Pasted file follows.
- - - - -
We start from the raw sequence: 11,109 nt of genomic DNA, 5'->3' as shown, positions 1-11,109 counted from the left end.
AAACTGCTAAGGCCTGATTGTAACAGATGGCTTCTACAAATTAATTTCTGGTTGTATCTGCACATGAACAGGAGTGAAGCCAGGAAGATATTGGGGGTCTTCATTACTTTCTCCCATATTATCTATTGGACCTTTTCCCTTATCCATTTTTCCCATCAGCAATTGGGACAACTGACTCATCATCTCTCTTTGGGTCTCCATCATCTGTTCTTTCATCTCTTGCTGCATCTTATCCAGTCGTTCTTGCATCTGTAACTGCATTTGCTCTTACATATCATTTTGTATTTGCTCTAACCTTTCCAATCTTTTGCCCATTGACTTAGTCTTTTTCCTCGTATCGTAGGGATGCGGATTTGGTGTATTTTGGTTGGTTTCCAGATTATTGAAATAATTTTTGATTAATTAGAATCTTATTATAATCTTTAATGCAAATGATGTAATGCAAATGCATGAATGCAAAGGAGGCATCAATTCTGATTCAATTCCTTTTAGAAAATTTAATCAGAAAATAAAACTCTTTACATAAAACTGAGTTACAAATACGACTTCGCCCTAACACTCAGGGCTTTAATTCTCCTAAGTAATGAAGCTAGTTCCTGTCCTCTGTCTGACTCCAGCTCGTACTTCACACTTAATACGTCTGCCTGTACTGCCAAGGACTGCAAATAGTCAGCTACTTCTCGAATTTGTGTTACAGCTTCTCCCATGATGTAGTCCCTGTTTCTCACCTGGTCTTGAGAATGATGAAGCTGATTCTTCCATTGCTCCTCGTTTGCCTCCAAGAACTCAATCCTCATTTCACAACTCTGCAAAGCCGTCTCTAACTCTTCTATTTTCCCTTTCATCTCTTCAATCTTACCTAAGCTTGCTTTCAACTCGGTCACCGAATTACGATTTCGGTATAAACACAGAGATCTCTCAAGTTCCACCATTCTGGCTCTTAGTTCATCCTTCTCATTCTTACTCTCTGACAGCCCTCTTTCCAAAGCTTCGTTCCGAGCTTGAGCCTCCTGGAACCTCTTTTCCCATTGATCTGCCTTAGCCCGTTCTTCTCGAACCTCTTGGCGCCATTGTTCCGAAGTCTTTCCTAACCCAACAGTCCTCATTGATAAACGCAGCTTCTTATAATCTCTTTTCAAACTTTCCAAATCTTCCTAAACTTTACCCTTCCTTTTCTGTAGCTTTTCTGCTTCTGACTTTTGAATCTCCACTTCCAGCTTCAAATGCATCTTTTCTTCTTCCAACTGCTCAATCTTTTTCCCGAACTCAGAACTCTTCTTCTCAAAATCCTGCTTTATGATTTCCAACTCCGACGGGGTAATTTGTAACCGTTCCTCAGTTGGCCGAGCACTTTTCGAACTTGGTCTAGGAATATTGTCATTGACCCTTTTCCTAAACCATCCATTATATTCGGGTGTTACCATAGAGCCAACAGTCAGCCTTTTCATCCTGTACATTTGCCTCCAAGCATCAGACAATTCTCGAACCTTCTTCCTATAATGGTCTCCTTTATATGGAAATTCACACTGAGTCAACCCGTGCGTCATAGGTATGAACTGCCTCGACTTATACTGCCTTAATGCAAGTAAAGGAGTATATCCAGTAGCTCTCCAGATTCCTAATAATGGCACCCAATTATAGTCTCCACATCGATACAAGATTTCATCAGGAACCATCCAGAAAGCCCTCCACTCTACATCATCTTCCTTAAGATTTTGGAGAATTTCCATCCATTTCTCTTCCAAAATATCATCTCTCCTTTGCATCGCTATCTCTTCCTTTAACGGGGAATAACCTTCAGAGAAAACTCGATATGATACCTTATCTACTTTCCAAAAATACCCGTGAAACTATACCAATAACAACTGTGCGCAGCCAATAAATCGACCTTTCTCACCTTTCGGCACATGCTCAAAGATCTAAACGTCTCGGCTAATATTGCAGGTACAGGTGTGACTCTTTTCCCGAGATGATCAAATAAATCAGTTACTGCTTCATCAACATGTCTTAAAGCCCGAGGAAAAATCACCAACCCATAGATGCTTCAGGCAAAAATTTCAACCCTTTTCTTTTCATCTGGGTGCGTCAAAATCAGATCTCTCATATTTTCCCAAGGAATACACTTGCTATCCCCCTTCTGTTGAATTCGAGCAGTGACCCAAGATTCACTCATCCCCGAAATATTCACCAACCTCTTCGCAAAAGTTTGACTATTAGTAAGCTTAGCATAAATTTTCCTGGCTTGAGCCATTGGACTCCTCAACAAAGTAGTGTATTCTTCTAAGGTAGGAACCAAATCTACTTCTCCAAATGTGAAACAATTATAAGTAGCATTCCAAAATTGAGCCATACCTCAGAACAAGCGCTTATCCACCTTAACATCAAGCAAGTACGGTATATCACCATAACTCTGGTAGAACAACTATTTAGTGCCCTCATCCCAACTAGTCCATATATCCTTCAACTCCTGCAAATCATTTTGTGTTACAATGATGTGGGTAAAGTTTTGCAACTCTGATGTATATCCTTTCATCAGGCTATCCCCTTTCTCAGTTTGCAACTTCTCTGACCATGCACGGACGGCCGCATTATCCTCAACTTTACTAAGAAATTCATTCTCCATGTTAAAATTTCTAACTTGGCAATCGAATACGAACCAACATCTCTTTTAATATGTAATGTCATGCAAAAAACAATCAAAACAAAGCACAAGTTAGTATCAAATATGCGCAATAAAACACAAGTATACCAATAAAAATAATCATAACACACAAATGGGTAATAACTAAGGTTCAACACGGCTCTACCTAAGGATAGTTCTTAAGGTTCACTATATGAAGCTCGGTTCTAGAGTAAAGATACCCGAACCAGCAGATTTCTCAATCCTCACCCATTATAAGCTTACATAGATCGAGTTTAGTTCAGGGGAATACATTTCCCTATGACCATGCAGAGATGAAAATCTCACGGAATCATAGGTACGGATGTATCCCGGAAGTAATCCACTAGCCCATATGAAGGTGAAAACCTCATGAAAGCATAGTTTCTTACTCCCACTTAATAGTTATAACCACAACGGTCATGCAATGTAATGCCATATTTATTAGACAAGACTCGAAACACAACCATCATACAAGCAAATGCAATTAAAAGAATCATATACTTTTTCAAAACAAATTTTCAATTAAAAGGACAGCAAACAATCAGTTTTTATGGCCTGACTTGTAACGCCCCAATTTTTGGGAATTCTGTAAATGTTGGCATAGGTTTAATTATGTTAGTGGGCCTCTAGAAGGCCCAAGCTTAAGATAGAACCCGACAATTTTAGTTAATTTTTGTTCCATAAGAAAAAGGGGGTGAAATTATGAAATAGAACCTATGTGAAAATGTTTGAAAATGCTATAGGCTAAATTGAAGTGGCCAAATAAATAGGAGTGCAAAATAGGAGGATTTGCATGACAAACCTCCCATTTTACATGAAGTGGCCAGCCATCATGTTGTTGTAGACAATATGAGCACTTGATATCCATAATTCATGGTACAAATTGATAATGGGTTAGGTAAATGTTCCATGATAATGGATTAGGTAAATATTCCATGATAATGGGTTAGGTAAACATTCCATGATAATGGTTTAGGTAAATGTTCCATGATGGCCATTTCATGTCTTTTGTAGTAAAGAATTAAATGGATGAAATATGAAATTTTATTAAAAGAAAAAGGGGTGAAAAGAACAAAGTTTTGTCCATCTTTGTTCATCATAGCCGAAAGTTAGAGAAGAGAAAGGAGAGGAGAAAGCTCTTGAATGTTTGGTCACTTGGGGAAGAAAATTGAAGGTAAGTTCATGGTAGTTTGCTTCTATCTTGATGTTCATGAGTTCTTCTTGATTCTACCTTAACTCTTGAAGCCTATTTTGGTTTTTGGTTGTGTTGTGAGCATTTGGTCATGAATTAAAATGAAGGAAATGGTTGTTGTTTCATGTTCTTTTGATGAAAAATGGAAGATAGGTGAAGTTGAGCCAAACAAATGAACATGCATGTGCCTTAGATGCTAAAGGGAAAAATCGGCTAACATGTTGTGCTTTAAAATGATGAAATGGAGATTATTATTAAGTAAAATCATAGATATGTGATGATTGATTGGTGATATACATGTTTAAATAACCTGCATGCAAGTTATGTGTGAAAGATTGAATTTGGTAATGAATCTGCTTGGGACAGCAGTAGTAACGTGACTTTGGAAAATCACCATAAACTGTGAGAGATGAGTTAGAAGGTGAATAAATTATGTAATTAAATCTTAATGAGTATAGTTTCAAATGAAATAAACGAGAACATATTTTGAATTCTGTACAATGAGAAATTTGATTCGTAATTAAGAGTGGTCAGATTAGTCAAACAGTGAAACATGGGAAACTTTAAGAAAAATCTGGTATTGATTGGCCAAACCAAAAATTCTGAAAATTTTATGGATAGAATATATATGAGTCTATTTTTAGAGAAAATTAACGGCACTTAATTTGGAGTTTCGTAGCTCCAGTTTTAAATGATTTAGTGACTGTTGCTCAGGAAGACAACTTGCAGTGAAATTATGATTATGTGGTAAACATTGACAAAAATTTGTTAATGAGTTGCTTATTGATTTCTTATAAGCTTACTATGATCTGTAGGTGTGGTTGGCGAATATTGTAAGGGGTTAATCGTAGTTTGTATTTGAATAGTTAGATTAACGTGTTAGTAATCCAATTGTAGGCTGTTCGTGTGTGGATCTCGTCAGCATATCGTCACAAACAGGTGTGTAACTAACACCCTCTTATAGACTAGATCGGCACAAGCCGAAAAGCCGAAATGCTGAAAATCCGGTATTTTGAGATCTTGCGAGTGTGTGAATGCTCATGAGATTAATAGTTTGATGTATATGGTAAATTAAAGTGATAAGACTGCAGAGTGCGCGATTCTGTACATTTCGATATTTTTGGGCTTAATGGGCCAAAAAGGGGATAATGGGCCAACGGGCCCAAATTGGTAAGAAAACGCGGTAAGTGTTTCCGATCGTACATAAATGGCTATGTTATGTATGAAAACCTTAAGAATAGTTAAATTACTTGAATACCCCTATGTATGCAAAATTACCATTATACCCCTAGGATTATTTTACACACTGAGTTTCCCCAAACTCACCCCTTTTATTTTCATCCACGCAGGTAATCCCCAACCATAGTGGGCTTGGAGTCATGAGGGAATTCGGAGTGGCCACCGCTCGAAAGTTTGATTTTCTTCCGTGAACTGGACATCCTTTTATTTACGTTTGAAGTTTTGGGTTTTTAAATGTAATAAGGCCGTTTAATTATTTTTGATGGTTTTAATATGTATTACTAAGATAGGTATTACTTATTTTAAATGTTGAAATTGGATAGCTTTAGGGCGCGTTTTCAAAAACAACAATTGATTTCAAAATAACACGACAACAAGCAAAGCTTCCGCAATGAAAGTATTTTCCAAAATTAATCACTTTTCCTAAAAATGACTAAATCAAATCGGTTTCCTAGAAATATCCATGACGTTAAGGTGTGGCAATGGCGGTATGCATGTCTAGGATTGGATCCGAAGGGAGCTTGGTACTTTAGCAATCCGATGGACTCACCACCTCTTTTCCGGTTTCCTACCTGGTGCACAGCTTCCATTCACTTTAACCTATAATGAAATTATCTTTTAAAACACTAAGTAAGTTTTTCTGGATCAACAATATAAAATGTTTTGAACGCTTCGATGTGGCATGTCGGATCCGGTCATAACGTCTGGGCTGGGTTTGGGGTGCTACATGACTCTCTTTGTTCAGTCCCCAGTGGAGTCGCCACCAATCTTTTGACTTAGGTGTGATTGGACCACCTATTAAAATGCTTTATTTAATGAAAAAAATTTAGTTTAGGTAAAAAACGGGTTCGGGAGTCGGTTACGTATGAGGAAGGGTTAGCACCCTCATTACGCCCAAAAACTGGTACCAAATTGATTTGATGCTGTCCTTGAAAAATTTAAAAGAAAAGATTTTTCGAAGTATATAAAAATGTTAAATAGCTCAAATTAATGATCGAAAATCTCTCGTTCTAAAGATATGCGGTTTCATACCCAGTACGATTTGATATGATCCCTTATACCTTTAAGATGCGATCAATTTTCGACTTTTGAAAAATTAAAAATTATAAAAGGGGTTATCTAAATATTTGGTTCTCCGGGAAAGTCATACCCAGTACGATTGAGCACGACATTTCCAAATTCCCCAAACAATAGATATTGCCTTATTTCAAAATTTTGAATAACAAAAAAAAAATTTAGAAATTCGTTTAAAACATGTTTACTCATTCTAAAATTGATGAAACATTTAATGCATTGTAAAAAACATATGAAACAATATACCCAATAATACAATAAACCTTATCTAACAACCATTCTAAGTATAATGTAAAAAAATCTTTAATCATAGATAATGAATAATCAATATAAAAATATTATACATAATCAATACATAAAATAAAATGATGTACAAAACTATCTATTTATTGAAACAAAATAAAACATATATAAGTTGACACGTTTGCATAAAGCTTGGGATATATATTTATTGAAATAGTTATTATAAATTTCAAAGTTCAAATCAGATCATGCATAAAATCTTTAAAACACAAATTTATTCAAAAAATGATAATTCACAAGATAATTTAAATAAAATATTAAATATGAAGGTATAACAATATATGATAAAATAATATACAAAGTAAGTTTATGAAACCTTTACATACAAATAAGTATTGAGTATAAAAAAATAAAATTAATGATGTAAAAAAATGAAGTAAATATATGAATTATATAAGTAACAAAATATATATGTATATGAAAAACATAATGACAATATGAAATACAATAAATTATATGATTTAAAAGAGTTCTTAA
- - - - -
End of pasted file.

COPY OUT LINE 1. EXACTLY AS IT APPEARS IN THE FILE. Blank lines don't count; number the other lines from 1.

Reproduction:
We start from the raw sequence: 11,109 nt of genomic DNA, 5'->3' as shown, positions 1-11,109 counted from the left end.